Difference between revisions of "ECE597 Project NodeRed Voice"

From eLinux.org
Jump to: navigation, search
Line 110: Line 110:
===Dmitry Votinstev===
===Dmitry Votinstev===
*Speech recognition software installed - 10/20/2014
*Speech recognition software installed - 10/20/2014
*Sound recording/payback with arecord aplay works 10/22/2013
*Sound recording/payback with arecord aplay works 10/22/2014
*Ported Jasper to Work on the Google voice API 11/12/2014
===Tasks Remaining===
===Tasks Remaining===
*Pass input text into Node Red - Matt
*Develop Additional testing modules - Matt, Dmitry
*Produce text from speech synethsizer - Dmitry
*Get Jasper working on BBB - Matt, Dmitry
== Future Work ==
== Future Work ==

Revision as of 10:56, 13 November 2014

thumb‎ Embedded Linux Class by Mark A. Yoder

Team members: Dmitry , Matt Olson

Grading Template

I'm using the following template to grade. Each slot is 10 points. 0 = Missing, 5=OK, 10=Wow!

00 Executive Summary
00 Installation Instructions 
00 User Instructions
00 Highlights
00 Theory of Operation
00 Work Breakdown
00 Future Work
00 Conclusions
00 Demo
00 Late
Comments: I'm looking forward to seeing this.

Score:  10/100

(Inline Comment)

Executive Summary

Our project has branched out along several paths since it's inception. The goal was to create a personal assistant that could listen to commands, talk back, and perform them. For modularity, our original goal was to use IBM's Node Red to accomplish this. However, Node Red is not designed for the complicated and workflows that we needed, and extensions were not scale-able. In this document we are going to describe three things.

  • A simple node red speech recognition and synthesis system
  • Using the open source jasper project on Raspberry Pi
  • Using the open source Jasper project on Beaglebone Black

The simple node red speech synthesis will essentially listen to the user, and the repeat back what is said. Currently the speech synthesis is working, and we are trying to integrate pocket sphinx for the speech recognition.

Jasper was developed with the Raspberry Pi, and as a result has a very simple set up procedure. Our goal is too use this platform to begin developing modules. We currently have working versions of jasper installed and have 2 modules developed.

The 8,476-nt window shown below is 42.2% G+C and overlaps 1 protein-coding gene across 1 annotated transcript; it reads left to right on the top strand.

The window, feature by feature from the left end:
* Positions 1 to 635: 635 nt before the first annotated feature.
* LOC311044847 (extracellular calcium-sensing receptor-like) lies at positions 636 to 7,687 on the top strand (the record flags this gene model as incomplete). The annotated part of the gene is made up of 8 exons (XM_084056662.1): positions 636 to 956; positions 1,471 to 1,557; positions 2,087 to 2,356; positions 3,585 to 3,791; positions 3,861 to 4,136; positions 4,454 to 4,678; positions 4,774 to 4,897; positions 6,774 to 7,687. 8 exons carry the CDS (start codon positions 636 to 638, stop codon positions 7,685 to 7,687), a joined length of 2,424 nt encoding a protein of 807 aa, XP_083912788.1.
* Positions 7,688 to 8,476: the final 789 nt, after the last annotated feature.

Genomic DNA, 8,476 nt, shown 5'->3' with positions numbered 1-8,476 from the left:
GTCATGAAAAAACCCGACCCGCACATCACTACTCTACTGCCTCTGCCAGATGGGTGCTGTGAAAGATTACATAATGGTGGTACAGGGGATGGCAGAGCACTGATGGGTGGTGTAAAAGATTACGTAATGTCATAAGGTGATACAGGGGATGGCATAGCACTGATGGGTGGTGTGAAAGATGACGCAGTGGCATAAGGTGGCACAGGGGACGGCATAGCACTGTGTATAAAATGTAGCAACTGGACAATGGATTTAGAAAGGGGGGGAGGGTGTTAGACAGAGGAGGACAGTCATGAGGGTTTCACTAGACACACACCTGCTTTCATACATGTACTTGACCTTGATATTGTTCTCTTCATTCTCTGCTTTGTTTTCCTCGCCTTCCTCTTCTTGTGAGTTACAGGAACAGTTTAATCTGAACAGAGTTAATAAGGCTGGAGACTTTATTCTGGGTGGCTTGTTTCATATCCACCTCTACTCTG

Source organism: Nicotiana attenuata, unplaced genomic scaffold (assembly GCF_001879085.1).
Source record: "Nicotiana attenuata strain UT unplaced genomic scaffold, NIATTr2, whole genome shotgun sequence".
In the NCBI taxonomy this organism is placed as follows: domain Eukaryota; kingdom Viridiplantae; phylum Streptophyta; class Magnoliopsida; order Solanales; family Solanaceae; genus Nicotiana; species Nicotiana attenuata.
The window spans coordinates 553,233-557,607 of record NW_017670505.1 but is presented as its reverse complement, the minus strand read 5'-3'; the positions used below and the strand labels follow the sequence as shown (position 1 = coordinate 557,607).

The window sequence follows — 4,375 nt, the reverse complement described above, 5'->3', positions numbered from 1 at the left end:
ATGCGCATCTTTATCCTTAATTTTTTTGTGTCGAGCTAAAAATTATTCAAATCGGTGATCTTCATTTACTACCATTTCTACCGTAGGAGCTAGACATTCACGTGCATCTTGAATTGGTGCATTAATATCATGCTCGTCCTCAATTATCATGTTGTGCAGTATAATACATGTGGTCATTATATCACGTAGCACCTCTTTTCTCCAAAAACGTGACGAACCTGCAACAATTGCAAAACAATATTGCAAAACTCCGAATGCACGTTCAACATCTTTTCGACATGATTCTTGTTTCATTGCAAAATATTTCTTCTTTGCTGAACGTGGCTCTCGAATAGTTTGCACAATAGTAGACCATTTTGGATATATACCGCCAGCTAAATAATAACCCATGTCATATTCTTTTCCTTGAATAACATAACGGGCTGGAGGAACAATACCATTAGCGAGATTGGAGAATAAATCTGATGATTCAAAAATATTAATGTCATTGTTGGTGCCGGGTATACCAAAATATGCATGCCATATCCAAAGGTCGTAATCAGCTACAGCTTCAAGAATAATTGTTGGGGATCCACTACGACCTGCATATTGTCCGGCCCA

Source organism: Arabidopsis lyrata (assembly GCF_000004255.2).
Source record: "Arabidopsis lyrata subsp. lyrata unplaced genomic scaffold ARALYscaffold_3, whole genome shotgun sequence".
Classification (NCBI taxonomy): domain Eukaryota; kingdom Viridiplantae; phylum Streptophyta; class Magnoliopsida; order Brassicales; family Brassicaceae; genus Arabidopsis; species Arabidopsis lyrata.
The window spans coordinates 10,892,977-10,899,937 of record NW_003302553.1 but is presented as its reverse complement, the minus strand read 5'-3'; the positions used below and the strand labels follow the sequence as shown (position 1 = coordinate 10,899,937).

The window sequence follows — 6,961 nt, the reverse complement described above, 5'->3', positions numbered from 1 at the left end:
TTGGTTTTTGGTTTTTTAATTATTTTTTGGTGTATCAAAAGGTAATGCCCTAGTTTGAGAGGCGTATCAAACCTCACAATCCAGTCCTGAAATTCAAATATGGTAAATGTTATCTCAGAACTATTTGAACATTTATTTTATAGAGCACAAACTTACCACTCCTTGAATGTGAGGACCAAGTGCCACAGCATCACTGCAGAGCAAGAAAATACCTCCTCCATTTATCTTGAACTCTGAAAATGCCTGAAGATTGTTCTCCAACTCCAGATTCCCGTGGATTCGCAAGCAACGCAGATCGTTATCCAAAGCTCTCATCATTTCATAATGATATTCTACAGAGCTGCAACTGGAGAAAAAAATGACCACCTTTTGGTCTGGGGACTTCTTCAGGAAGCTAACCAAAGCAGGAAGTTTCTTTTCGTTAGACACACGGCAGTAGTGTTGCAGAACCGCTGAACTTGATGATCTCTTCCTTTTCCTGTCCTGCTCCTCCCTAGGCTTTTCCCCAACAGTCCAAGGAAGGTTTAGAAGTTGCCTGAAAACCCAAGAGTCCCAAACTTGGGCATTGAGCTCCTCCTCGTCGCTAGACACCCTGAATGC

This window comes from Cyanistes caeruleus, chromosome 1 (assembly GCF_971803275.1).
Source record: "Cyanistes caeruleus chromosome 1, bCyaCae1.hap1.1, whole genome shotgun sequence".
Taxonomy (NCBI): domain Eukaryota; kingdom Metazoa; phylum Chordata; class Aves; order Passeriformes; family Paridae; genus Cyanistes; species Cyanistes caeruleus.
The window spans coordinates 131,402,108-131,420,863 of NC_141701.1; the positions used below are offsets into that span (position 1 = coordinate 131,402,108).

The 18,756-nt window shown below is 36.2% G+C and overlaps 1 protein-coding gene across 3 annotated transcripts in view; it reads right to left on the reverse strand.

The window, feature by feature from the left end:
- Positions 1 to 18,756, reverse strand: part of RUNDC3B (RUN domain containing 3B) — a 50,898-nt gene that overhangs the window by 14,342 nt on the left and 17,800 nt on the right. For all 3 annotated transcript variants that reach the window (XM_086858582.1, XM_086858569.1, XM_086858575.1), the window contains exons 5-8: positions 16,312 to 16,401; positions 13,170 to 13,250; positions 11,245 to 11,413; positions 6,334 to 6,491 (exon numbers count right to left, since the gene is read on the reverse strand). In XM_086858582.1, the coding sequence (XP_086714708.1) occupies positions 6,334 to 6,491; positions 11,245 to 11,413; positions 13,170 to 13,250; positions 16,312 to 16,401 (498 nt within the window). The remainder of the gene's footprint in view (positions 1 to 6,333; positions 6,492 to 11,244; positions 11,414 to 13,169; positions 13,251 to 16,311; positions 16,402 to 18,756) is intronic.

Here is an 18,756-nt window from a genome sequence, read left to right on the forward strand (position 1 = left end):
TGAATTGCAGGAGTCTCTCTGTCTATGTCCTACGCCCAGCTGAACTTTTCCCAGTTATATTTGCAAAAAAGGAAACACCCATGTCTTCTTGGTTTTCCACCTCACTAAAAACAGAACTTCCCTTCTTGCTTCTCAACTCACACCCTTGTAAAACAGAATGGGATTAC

There are no reliable installation instructions for setting up Jasper on the Beaglebone black. We have done the research, and are hoping to be able to provide concise installation instructions and port over our work.


Jerry Talyor of Mansfield, IN is going to make a fantastic wooden laser cut and laser engraved box for us.

Installation Instructions

Installing Node Red on Beaglebone Black

Setting up Wifi "=In Progress="

Installing Node Red

host$ git clone https://github.com/node-red/node-red.git
host$ cd node-red
host$ npm install --production

Installing extra Nodes "=In Progress="

Installing PocketSphinx

Download latest realizes from CMU Repo of both sphinxbase and pocketsphinx. The version currently being used is 0.8 Go to sphinxbase root directory and run

make install

Installing Jasper on raspberry Pi

Follow the instructions provided on the documentation page to install JASPER http://jasperproject.github.io/documentation/software/

The modules we have implemented use the python RPI.gpio library, run the following commands to install it

sudo apt-get update
sudo apt-get install python-dev
sudo apt-get install python-rpi.gpio

Installing our custom Modules to demonstrate Jasper

git clone https://github.com/dmitryvv/woodoo
cd woodoo
chmod +x install_modules_RPi.sh

Installing Jaser on Beaglebone Black

See above details for setting up wifi and installing PocketSphinx.

User Instructions

Jasper on Raspberry Pi Instructions

To start jasper, move to the jasper directory and run

python jasper.py


Here is where you brag about what your project can do.

Include a YouTube demo.

Theory of Operation

Our project uses the opensource Jasper project as it's backbone. The system is constantly listening to it's surroundings, and when it finds a discrete sound block sends it to the google voice API for analysis. Google voice returns text blocks of what it thought the sound click was of. Jasper then runs it across modules looking for a hit, and then executes a command if it finds one.

Completed Tasks

Matt Olson

  • Node Red Installed - 10/20/2014
  • Wi-fi dongle working - 10/22/2014
  • Created Module for Jasper - 10/28/2014
  • Created install script for installing modules on RPi - 11/12/2014

Dmitry Votinstev

  • Speech recognition software installed - 10/20/2014
  • Sound recording/payback with arecord aplay works 10/22/2014
  • Ported Jasper to Work on the Google voice API 11/12/2014

Tasks Remaining

  • Develop Additional testing modules - Matt, Dmitry
  • Get Jasper working on BBB - Matt, Dmitry

Future Work

Suggest addition things that could be done with this project.


Node Red does not provide a very good architecture for acting as a speech recognition system and dispatcher, which resulted in our choice to investigate other options.

thumb‎ Embedded Linux Class by Mark A. Yoder